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Building a Culture of Credit Union Excellence

Every organization has a culture. Some organizations create their culture intentionally and carefully. At others, culture just happens, for better or worse.

Executive Summary

As the financial services environment continues to become more complex, more competitive, and more crowded, engaged employees are the critical ingredient for credit union success. Filene Research Institute’s colloquium, “Building a Culture of Credit Union Excellence,” held at Loyola University in Chicago, examines the roles that compensation, human resource management, and organizational development play in a credit union’s ability to create a culture of
excellence and a workforce that engages in exceeding members’ expectations.

What is the research about?

Building a Culture of Credit Union Excellence, features presentations by noted human resources theorists, including Paul Davis, president of the Scanlon Leadership Network. The Scanlon Plan aims to:

  • Include the worker in on the adventure, the decisions and the profits of increased production.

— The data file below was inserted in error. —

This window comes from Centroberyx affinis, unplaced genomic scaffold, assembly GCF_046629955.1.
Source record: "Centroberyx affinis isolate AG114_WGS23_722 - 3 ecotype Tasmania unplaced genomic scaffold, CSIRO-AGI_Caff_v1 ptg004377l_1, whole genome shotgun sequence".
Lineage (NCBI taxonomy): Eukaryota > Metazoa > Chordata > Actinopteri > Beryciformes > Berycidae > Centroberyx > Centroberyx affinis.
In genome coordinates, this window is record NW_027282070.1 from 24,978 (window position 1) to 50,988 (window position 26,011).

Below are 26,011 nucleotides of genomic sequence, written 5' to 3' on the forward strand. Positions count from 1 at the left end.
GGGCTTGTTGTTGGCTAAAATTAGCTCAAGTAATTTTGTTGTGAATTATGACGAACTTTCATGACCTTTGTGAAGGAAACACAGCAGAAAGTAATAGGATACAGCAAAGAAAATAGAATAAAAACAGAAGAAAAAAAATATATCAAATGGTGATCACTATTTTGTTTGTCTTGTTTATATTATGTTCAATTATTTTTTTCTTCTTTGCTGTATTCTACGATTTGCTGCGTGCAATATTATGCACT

• Help management tap the ingenuity of employees as a means of improving production.

The report also features the work of Dow Scott, professor of human resources at Loyola and president of Performance Development International, Inc. Scott makes the case that, based on Scanlon methodology, an organization must meet the needs of three primary stakeholder groups. Scott also describes the relationship between a culture of excellence and a culture of innovation.

Additionally, Chuck Cockburn, CEO of Watermark Credit Union, presents a case study of Watermark’s initiation of the Scanlon process.

What are the credit union implications?

The discussion of building a culture of credit union excellence goes beyond questions of the relative value of intrinsic and extrinsic motivation and the role of compensation in coaxing good performance out of employees. We have discussed creating a culture where excellent performance is the norm, where it does not need to be coaxed out of employees, because it is how they want and expect to perform. Motivation is a tricky affair, and so is culture. But we have some successful models upon which to build. The Scanlon approach is one such model. 

The ideas presented at Loyola University Chicago can contribute to the development of an environment where excellence and innovation are encouraged and nurtured, where employees are treated as equal partners in the organization’s success, and where the goals and interests of all key stakeholders are aligned.